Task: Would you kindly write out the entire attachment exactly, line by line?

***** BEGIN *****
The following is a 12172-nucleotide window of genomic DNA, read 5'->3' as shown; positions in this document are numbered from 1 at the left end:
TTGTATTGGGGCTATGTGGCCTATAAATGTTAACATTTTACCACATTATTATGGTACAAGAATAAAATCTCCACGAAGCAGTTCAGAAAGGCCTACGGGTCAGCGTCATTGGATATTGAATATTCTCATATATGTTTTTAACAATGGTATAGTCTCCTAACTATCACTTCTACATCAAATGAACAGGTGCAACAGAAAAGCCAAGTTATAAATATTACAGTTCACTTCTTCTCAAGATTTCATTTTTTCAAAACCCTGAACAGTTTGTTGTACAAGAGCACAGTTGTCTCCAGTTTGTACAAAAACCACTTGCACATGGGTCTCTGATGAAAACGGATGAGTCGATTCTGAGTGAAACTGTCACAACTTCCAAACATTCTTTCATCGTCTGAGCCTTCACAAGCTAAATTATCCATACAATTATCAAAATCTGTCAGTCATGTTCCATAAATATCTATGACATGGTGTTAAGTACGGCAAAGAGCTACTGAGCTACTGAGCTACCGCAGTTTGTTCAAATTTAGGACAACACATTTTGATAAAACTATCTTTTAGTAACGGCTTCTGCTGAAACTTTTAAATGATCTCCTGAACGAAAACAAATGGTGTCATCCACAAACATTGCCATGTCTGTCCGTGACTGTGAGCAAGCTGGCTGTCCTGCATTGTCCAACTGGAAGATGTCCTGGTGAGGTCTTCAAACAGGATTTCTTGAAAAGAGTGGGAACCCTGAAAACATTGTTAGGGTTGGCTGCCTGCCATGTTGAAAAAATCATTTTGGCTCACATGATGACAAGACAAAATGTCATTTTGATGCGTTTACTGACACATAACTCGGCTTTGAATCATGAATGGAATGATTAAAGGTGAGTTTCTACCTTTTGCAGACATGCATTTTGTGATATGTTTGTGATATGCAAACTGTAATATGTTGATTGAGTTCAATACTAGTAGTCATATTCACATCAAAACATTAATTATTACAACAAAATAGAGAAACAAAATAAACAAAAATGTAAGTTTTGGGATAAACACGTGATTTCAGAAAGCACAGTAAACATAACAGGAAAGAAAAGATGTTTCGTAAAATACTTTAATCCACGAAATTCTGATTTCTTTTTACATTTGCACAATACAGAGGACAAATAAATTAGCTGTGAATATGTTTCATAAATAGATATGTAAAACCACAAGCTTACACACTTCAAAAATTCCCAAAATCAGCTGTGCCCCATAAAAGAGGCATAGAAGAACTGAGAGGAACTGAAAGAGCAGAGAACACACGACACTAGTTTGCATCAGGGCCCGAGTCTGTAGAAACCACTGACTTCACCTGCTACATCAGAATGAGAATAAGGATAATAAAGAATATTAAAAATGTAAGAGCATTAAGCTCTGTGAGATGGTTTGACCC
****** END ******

The following is a 12172-nucleotide window of genomic DNA, read 5'->3' as shown; positions in this document are numbered from 1 at the left end:
TTGTATTGGGGCTATGTGGCCTATAAATGTTAACATTTTACCACATTATTATGGTACAAGAATAAAATCTCCACGAAGCAGTTCAGAAAGGCCTACGGGTCAGCGTCATTGGATATTGAATATTCTCATATATGTTTTTAACAATGGTATAGTCTCCTAACTATCACTTCTACATCAAATGAACAGGTGCAACAGAAAAGCCAAGTTATAAATATTACAGTTCACTTCTTCTCAAGATTTCATTTTTTCAAAACCCTGAACAGTTTGTTGTACAAGAGCACAGTTGTCTCCAGTTTGTACAAAAACCACTTGCACATGGGTCTCTGATGAAAACGGATGAGTCGATTCTGAGTGAAACTGTCACAACTTCCAAACATTCTTTCATCGTCTGAGCCTTCACAAGCTAAATTATCCATACAATTATCAAAATCTGTCAGTCATGTTCCATAAATATCTATGACATGGTGTTAAGTACGGCAAAGAGCTACTGAGCTACTGAGCTACCGCAGTTTGTTCAAATTTAGGACAACACATTTTGATAAAACTATCTTTTAGTAACGGCTTCTGCTGAAACTTTTAAATGATCTCCTGAACGAAAACAAATGGTGTCATCCACAAACATTGCCATGTCTGTCCGTGACTGTGAGCAAGCTGGCTGTCCTGCATTGTCCAACTGGAAGATGTCCTGGTGAGGTCTTCAAACAGGATTTCTTGAAAAGAGTGGGAACCCTGAAAACATTGTTAGGGTTGGCTGCCTGCCATGTTGAAAAAATCATTTTGGCTCACATGATGACAAGACAAAATGTCATTTTGATGCGTTTACTGACACATAACTCGGCTTTGAATCATGAATGGAATGATTAAAGGTGAGTTTCTACCTTTTGCAGACATGCATTTTGTGATATGTTTGTGATATGCAAACTGTAATATGTTGATTGAGTTCAATACTAGTAGTCATATTCACATCAAAACATTAATTATTACAACAAAATAGAGAAACAAAATAAACAAAAATGTAAGTTTTGGGATAAACACGTGATTTCAGAAAGCACAGTAAACATAACAGGAAAGAAAAGATGTTTCGTAAAATACTTTAATCCACGAAATTCTGATTTCTTTTTACATTTGCACAATACAGAGGACAAATAAATTAGCTGTGAATATGTTTCATAAATAGATATGTAAAACCACAAGCTTACACACTTCAAAAATTCCCAAAATCAGCTGTGCCCCATAAAAGAGGCATAGAAGAACTGAGAGGAACTGAAAGAGCAGAGAACACACGACACTAGTTTGCATCAGGGCCCGAGTCTGTAGAAACCACTGACTTCACCTGCTACATCAGAATGAGAATAAGGATAATAAAGAATATTAAAAATGTAAGAGCATTAAGCTCTGTGAGATGGTTTGACCC